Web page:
New York City’s controversial workfare program may soon face legal challenge under state “prevailing wage” laws– if city officials fail to reform the sub-minimum wage formula on which workers’ hours and compensation are based.
Members of the Association of Community Organizations for Reform Now (ACORN) and their lawyers have drafted a lawsuit to challenge the city’s practice of making welfare recipients work off their checks at a rate based on an out-of-date minimum wage. If the city doesn’t boost the rate–or cut workers hours–by December 18, the suit will be filed, says ACORN member Sharon Bush, a workfare worker.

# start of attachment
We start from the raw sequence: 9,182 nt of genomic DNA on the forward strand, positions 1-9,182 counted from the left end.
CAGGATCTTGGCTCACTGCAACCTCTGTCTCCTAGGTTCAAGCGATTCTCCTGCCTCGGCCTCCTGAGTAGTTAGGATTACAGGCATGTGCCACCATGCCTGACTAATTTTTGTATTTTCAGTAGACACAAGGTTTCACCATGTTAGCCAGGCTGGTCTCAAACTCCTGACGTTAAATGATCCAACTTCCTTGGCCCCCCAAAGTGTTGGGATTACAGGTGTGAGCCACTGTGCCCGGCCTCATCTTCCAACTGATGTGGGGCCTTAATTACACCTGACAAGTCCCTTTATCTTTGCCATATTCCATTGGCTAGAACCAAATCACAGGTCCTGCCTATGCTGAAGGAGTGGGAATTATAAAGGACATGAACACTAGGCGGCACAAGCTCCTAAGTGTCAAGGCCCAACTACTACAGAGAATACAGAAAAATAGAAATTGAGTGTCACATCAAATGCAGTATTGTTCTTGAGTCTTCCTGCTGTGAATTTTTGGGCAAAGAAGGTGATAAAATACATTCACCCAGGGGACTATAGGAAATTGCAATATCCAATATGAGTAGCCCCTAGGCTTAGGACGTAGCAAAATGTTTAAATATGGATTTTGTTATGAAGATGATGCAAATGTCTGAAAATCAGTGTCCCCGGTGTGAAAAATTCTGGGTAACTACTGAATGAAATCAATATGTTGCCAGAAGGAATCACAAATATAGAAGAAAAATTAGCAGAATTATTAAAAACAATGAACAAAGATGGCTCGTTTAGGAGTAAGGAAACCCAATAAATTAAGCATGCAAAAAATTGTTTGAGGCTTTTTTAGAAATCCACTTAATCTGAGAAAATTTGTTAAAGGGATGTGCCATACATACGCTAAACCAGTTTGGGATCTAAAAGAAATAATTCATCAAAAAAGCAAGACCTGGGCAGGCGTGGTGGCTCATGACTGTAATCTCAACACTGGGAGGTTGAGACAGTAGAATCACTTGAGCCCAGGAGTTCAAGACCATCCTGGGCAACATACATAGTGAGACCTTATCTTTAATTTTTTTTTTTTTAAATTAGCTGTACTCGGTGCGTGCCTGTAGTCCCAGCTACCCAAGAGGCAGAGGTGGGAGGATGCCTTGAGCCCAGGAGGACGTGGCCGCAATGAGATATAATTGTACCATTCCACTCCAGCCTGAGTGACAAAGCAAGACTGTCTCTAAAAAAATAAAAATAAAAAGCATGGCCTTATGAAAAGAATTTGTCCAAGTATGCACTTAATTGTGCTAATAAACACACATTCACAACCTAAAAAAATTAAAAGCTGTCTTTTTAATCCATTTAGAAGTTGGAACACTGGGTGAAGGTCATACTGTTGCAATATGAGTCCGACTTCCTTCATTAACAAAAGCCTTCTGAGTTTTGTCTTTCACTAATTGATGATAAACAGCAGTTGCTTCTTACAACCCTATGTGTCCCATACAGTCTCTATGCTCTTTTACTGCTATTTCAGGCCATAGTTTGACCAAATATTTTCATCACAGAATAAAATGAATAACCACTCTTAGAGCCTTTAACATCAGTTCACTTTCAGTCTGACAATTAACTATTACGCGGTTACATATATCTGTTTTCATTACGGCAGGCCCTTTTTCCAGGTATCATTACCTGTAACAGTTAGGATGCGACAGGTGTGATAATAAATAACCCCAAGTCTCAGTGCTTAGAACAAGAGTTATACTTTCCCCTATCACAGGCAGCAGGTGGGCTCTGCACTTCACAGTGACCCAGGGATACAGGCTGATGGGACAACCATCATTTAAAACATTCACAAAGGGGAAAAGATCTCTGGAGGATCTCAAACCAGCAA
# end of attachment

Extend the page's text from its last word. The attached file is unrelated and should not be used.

State social service regulations explicitly require that workfare participants be paid “the prevailing rate of pay for persons employed in the same or similar occupations.” A typical entry-level sanitation or parks worker is paid about $12 an hour. Most WEP participants receive welfare at a value equal to $4.25 an hour. The city should be paying at least $4.75 an hour under new minimum wage laws that took effect October 1, according to ACORN. Organizers have signed up nearly 2,000 workfare participants at some 40 sites across the city. They are demanding that officials reduce workfare hours or raise pay rates within ten days or face possible litigation, as well as a series of on-site protests and job actions.